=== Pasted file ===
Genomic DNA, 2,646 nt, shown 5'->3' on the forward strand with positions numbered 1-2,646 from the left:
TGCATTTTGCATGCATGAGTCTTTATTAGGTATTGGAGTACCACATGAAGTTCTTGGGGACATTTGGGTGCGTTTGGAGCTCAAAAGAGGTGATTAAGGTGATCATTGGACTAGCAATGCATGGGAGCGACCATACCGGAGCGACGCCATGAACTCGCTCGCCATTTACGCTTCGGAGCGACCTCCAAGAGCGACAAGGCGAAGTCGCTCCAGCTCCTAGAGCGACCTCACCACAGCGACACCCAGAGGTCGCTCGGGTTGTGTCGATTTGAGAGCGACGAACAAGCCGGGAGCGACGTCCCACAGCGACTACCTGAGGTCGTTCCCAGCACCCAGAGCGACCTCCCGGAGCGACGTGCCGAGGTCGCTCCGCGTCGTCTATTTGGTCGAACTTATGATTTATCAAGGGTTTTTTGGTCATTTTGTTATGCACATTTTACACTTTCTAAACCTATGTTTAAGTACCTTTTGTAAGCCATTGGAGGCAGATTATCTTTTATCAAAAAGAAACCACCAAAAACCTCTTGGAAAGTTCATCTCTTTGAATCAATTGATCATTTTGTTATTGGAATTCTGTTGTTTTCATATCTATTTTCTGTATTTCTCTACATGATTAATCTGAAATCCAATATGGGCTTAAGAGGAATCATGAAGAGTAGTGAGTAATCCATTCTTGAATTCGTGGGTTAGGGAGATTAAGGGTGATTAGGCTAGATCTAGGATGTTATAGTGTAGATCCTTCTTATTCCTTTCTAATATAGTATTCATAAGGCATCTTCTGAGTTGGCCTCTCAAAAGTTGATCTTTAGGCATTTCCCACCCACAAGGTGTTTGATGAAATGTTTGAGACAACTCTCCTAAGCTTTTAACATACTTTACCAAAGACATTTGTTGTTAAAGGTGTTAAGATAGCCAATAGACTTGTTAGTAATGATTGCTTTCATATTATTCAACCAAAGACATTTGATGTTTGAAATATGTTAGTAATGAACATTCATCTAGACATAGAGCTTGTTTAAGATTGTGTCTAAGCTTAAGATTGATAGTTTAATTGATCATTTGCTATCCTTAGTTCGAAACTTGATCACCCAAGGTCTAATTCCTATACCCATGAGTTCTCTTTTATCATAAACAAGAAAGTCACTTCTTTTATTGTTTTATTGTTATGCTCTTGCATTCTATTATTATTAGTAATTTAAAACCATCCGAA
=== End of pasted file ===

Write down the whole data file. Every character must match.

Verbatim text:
Genomic DNA, 2,646 nt, shown 5'->3' on the forward strand with positions numbered 1-2,646 from the left:
TGCATTTTGCATGCATGAGTCTTTATTAGGTATTGGAGTACCACATGAAGTTCTTGGGGACATTTGGGTGCGTTTGGAGCTCAAAAGAGGTGATTAAGGTGATCATTGGACTAGCAATGCATGGGAGCGACCATACCGGAGCGACGCCATGAACTCGCTCGCCATTTACGCTTCGGAGCGACCTCCAAGAGCGACAAGGCGAAGTCGCTCCAGCTCCTAGAGCGACCTCACCACAGCGACACCCAGAGGTCGCTCGGGTTGTGTCGATTTGAGAGCGACGAACAAGCCGGGAGCGACGTCCCACAGCGACTACCTGAGGTCGTTCCCAGCACCCAGAGCGACCTCCCGGAGCGACGTGCCGAGGTCGCTCCGCGTCGTCTATTTGGTCGAACTTATGATTTATCAAGGGTTTTTTGGTCATTTTGTTATGCACATTTTACACTTTCTAAACCTATGTTTAAGTACCTTTTGTAAGCCATTGGAGGCAGATTATCTTTTATCAAAAAGAAACCACCAAAAACCTCTTGGAAAGTTCATCTCTTTGAATCAATTGATCATTTTGTTATTGGAATTCTGTTGTTTTCATATCTATTTTCTGTATTTCTCTACATGATTAATCTGAAATCCAATATGGGCTTAAGAGGAATCATGAAGAGTAGTGAGTAATCCATTCTTGAATTCGTGGGTTAGGGAGATTAAGGGTGATTAGGCTAGATCTAGGATGTTATAGTGTAGATCCTTCTTATTCCTTTCTAATATAGTATTCATAAGGCATCTTCTGAGTTGGCCTCTCAAAAGTTGATCTTTAGGCATTTCCCACCCACAAGGTGTTTGATGAAATGTTTGAGACAACTCTCCTAAGCTTTTAACATACTTTACCAAAGACATTTGTTGTTAAAGGTGTTAAGATAGCCAATAGACTTGTTAGTAATGATTGCTTTCATATTATTCAACCAAAGACATTTGATGTTTGAAATATGTTAGTAATGAACATTCATCTAGACATAGAGCTTGTTTAAGATTGTGTCTAAGCTTAAGATTGATAGTTTAATTGATCATTTGCTATCCTTAGTTCGAAACTTGATCACCCAAGGTCTAATTCCTATACCCATGAGTTCTCTTTTATCATAAACAAGAAAGTCACTTCTTTTATTGTTTTATTGTTATGCTCTTGCATTCTATTATTATTAGTAATTTAAAACCATCCGAA